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Trespass and Break and Enter (NSW)

In New South Wales there is a range of trespass and break and enter offences. There are some relatively trivial offences of this nature as well as serious crimes. Offences relating to trespass are governed by the Inclosed Lands Protection Act 1901 in New South Wales, while break and enter offences are contained in the Crimes Act 1900.


If someone comes onto your New South Wales property for a lawful purpose, such as delivering mail or visiting, they are not breaking the law. However, if you ask someone to leave a property where you are the owner or occupier, they must leave. If they do not leave after being told to, they are committing an offence under the Inclosed Lands Protection Act 1901.

Section 4 of the Act makes it an offence to enter inclosed lands without permission. This is punishable by a fine of five penalty units (or 10 penalty units if the land is prescribed premises, such as a school or hospital).

Section 4A of the act imposes harsher penalties for remaining on land after a direction to leave from the owner, occupier or person apparently in control of the land where the offender behaves offensively while remaining on the land. The penalty for this is a fine of 20 penalty units where the land is a prescribed premise and a fine of 10 penalty units in all other cases.

The Inclosed Lands Protection Act stipulates that if civil action is to be taken in relation to a trespass under the act it must be commenced within two months of the commission of the act.

Break and enter offences

Division 4 of the Crimes Act 1900 sets out a number of break and enter offences.

Break and enter with intent to murder

It is a crime punishable by 25 years imprisonment to enter a dwelling house and assault a person with intent to commit murder or inflict grievous bodily harm. This is contained in section 110 of the Crimes Act 1900,

Enter dwelling house with intent

Under section 111 it is an offence to enter a dwelling house with the intention to commit an indictable offence. This is punishable by up to ten years imprisonment.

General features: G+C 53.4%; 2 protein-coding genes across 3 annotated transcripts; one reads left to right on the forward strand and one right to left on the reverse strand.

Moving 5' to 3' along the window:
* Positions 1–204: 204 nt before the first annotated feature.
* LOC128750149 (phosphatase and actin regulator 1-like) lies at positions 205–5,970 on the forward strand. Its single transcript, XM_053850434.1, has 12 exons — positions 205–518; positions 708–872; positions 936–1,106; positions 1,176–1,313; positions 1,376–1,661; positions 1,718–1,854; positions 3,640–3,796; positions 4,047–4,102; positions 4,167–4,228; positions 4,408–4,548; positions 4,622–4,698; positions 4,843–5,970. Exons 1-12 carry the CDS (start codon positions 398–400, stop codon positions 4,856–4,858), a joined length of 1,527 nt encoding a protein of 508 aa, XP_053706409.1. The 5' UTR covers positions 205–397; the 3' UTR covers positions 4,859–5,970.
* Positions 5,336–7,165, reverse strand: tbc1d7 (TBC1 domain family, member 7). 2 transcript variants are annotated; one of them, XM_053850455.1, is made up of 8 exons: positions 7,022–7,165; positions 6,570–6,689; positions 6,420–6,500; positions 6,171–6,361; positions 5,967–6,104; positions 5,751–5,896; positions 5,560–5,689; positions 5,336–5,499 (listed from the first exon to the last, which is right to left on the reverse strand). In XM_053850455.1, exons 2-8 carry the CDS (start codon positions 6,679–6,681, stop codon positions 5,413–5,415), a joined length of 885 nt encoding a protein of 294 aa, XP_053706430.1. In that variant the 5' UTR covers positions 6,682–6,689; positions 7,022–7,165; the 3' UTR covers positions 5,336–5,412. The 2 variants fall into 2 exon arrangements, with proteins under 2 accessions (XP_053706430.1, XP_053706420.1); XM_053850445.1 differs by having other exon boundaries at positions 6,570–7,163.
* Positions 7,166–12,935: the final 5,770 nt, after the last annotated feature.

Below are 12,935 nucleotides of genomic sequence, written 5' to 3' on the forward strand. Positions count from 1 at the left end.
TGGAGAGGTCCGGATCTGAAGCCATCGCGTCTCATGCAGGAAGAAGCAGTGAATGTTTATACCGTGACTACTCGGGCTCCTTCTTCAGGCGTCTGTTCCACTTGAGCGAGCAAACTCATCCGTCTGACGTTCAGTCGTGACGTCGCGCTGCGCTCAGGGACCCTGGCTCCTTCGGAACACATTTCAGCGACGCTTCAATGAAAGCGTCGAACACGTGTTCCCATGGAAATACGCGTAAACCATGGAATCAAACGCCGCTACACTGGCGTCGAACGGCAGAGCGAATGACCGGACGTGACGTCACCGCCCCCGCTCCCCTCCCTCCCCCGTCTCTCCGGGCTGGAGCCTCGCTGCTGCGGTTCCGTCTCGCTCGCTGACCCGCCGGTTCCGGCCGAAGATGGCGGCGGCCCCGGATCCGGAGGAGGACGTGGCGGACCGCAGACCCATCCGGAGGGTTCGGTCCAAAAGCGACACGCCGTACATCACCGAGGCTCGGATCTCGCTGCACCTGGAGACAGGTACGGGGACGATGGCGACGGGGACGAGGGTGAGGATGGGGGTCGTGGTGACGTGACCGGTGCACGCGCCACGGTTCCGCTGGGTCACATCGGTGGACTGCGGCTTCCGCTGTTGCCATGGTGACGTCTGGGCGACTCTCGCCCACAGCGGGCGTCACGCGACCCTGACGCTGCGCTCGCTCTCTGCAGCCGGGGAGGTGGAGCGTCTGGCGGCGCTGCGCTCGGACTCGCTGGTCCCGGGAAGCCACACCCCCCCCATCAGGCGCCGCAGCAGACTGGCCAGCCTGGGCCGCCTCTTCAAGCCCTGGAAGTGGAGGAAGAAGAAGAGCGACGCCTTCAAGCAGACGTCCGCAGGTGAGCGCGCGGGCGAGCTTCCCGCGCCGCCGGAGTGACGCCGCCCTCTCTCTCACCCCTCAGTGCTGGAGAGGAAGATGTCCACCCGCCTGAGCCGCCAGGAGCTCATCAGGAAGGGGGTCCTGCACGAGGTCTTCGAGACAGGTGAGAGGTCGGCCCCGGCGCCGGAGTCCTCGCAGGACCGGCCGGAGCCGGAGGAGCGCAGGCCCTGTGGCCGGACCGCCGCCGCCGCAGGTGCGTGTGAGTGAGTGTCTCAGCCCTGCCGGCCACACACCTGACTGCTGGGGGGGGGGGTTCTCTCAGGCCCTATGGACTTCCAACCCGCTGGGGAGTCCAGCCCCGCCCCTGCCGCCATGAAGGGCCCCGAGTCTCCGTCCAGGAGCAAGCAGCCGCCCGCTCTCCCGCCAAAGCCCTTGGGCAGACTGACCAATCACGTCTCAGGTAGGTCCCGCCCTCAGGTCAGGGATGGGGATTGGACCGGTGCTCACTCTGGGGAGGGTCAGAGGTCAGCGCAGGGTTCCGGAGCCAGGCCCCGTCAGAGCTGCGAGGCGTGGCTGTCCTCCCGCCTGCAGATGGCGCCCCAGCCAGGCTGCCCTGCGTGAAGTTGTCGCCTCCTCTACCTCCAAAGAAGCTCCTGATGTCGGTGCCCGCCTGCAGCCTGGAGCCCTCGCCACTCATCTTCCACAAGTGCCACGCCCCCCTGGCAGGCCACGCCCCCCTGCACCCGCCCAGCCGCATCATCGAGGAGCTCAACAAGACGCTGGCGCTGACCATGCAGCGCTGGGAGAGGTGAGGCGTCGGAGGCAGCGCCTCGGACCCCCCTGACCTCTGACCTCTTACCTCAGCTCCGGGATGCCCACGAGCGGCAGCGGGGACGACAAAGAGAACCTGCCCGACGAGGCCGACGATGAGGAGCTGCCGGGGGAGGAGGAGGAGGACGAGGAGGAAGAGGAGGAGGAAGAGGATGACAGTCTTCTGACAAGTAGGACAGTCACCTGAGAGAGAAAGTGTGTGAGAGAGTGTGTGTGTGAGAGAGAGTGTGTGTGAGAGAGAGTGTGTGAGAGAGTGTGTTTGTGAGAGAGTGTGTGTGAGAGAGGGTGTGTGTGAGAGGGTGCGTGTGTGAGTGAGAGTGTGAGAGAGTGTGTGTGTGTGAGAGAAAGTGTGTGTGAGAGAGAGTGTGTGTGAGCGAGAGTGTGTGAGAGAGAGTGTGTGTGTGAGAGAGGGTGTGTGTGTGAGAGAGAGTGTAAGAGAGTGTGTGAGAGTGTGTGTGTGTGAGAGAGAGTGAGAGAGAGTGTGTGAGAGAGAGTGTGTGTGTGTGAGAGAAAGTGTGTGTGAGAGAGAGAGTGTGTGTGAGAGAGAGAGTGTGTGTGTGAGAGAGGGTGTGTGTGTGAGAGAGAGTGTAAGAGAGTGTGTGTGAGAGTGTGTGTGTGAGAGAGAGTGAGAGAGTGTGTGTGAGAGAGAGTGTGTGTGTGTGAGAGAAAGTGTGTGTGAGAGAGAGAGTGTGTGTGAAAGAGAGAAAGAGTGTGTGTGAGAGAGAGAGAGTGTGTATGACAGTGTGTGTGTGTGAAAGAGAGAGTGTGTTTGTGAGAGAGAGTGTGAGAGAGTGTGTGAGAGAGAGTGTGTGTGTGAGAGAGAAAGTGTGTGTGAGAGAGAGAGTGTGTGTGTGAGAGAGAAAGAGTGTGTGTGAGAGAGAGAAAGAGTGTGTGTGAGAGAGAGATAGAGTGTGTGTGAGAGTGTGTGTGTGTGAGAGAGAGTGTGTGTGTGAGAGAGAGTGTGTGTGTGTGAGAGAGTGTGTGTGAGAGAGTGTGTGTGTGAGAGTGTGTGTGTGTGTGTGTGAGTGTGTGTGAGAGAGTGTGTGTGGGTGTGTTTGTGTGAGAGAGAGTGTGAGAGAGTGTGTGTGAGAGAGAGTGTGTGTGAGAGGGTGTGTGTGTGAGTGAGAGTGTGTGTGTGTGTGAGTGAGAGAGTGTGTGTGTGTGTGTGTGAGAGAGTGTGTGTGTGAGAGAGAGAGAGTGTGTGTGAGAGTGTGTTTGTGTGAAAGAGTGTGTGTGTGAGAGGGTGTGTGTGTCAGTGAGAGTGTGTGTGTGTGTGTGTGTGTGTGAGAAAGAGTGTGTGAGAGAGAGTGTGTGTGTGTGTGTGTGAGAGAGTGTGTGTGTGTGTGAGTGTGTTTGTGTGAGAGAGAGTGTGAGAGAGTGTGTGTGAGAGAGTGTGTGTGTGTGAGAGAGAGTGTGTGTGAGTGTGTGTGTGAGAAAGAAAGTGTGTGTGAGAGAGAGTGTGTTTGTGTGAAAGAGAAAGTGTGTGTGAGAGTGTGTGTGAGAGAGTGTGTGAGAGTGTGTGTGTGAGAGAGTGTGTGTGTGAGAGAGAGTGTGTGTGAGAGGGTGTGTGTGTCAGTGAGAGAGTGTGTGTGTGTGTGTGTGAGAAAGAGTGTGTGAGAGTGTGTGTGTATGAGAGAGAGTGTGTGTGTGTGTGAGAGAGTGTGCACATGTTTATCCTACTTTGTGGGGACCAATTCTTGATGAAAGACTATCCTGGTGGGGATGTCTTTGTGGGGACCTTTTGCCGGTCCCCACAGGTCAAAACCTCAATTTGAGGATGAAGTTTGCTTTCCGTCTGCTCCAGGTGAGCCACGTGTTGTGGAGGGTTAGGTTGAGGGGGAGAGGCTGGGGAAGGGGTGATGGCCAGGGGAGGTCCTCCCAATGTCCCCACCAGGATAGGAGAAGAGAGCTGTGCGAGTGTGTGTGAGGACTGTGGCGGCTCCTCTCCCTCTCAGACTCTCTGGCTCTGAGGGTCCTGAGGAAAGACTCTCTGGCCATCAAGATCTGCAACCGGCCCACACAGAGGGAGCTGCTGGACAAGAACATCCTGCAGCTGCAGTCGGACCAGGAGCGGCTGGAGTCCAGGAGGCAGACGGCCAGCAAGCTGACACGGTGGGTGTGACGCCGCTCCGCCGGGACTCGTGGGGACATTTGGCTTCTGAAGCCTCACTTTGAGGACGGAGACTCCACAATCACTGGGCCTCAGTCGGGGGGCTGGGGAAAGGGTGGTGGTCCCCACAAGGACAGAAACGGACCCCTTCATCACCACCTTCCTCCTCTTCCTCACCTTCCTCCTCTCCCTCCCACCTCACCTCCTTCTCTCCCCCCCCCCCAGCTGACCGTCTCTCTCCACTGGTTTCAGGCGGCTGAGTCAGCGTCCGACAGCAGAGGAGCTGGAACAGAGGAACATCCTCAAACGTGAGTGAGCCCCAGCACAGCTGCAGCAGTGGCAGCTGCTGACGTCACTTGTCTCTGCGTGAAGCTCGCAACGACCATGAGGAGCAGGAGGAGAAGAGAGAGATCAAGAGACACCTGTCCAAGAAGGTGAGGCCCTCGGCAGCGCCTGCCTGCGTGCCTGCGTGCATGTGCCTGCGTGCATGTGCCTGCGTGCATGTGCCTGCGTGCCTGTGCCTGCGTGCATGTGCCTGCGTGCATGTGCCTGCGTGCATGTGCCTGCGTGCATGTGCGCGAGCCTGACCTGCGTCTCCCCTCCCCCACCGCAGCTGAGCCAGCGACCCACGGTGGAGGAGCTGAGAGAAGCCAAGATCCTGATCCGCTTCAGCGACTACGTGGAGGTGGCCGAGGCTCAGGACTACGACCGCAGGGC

Enter dwelling house and commit offence

Under section 112 it is an offence to enter a dwelling house and commit a serious indictable offence. This can attract a penalty of up to 14 years imprisonment.

Enter dwelling house with intent

Under section 113 it is an offence to enter a dwelling house with intent to commit a serious indictable offence. This is punishable by up to 14 years imprisonment. Aggravated and specially aggravated versions of this offence also exist, with corresponding harsher penalties.

Break and enter offences and Circumstances of aggravation

Circumstances of aggravation are circumstances under which an offence is alleged to have been committed, which make the offence more serious and increase the maximum penalty that applies. If a person is charged with an offence under a circumstance of aggravation both the offence and the circumstance of aggravation must be proven beyond a reasonable doubt.

Circumstances of aggravation for break and enter offences include:

  • That the offender was in possession of a weapon;
  • That the offender was in company with another person/s;
  • That the offender used violence;
  • That the offender inflicted bodily harm (intentionally or recklessly);
  • That the offender deprived a person of their liberty;
  • That there was one or more person present in the place where the offence is committed and the offender knew there were persons present.

Circumstances of special aggravation include:

  • That the offender intentionally wounded a person;
  • That the offender inflicted grievous bodily harm on a person;
  • That the offender was armed with a dangerous weapon.

These circumstances can exist immediately before, during or after the offence.

Entry does not have to be unlawful

It is worth noting that a person may be guilty of a break and enter offence or an offence of ‘entering with intent’ in New South Wales without having entered as a trespasser. A person can be found guilty even if they originally entered the house or building with the owner’s consent.

If you need legal advice in a criminal matter or in any other legal matter, please contact Armstrong Legal. 

Fernanda Dahlstrom

This article was written by Fernanda Dahlstrom

Fernanda Dahlstrom has a Bachelor of Laws, a Bachelor of Arts and a Graduate Diploma in Legal Practice. She has also completed a Master’s in Writing and Literature. Fernanda practised law for eight years, working in criminal defence, child protection and domestic violence law in the Northern Territory and in family law in Queensland.

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